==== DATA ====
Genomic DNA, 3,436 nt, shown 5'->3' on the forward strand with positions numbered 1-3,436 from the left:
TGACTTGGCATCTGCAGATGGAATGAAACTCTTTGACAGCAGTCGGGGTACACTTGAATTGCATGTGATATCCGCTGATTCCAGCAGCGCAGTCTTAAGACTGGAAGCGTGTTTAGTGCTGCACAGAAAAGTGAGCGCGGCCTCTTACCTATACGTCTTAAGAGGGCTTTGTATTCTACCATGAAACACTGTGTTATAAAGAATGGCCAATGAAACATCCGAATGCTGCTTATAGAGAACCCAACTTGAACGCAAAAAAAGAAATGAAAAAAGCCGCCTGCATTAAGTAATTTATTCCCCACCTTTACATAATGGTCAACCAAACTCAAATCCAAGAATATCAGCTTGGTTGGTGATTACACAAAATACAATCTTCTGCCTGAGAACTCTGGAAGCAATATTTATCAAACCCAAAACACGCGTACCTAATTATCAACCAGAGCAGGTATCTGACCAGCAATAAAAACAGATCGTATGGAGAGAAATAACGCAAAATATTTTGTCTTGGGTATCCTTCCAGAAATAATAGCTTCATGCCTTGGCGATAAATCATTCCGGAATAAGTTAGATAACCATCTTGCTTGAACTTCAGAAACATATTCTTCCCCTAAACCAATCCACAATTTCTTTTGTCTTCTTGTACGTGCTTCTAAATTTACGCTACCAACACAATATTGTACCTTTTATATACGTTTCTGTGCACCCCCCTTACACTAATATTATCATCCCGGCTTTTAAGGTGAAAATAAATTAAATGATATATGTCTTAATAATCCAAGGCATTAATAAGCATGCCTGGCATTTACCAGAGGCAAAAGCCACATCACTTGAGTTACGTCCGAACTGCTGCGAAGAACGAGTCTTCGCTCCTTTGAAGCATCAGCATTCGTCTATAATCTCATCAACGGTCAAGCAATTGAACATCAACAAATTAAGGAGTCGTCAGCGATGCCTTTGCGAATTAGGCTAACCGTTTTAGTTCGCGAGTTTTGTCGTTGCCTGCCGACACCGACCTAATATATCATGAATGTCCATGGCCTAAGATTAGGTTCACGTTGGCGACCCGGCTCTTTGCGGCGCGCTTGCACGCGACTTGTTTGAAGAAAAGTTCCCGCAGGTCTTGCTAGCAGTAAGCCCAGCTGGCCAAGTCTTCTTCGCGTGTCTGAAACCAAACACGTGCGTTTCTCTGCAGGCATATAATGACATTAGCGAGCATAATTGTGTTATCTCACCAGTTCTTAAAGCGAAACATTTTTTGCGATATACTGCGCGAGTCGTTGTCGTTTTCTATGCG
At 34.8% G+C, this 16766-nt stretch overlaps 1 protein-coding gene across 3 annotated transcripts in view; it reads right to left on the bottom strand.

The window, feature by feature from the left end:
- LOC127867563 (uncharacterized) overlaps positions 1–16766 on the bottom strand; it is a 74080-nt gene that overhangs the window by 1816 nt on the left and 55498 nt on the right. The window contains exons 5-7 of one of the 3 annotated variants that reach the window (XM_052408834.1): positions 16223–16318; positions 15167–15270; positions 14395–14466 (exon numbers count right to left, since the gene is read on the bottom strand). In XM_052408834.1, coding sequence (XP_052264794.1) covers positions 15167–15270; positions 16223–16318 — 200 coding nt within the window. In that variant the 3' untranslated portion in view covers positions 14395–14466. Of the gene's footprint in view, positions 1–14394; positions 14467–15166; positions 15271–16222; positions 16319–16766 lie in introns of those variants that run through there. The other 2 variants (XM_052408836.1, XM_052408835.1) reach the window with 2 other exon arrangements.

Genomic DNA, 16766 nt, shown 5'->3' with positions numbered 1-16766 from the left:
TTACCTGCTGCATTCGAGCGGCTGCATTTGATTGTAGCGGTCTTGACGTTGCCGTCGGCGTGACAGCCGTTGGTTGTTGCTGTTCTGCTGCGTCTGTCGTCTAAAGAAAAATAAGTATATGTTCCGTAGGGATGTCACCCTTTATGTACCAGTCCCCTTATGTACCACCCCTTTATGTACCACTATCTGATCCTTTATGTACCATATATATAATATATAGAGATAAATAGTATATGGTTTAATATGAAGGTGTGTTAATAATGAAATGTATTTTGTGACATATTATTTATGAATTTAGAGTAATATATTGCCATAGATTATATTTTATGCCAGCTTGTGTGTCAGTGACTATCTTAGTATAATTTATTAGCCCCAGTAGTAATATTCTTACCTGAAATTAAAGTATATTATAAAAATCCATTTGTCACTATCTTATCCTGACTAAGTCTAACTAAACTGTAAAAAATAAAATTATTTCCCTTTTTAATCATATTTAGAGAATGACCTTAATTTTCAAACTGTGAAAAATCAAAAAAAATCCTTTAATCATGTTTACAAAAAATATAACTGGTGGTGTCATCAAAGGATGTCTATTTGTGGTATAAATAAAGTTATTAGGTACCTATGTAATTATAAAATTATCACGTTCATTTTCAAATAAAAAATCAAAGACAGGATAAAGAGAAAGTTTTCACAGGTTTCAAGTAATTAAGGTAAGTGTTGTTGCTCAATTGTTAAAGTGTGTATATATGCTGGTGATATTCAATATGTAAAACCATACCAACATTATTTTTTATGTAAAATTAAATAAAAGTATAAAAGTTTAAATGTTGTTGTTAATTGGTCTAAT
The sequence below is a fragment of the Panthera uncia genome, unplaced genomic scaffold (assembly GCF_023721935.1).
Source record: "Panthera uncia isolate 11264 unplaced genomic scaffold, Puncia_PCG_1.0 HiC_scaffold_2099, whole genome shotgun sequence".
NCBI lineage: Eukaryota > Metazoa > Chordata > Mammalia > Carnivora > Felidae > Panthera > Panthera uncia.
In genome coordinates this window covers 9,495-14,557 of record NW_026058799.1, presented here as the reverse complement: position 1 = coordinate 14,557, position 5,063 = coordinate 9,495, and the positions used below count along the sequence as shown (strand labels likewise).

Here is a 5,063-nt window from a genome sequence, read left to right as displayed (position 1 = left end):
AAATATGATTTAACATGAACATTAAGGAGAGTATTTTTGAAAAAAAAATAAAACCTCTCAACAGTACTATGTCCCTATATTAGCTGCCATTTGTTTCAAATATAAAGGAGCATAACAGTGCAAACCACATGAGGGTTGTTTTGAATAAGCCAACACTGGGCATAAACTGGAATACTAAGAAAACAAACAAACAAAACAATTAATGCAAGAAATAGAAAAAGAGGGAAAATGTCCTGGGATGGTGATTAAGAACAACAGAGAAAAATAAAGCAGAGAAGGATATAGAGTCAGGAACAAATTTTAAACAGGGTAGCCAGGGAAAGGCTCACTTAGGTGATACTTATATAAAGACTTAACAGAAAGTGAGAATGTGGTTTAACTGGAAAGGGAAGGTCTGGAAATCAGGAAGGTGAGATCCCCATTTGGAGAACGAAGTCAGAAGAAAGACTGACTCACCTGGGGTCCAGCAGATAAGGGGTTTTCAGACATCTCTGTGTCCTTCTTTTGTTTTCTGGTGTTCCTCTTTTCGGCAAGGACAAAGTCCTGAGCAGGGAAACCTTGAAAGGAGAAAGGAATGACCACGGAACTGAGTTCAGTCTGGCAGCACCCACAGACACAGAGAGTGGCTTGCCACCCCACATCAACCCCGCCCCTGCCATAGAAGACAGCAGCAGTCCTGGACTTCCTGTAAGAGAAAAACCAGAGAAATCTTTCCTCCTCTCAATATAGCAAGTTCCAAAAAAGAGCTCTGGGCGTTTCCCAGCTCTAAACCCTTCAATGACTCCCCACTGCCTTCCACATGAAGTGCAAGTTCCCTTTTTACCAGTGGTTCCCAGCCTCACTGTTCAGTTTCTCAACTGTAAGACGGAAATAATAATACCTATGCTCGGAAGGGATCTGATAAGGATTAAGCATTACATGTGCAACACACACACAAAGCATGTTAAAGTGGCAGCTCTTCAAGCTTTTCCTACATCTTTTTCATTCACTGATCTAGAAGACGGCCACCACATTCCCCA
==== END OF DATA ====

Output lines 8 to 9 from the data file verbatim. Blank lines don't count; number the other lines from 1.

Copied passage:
The sequence below is a fragment of the Panthera uncia genome, unplaced genomic scaffold (assembly GCF_023721935.1).
Source record: "Panthera uncia isolate 11264 unplaced genomic scaffold, Puncia_PCG_1.0 HiC_scaffold_2099, whole genome shotgun sequence".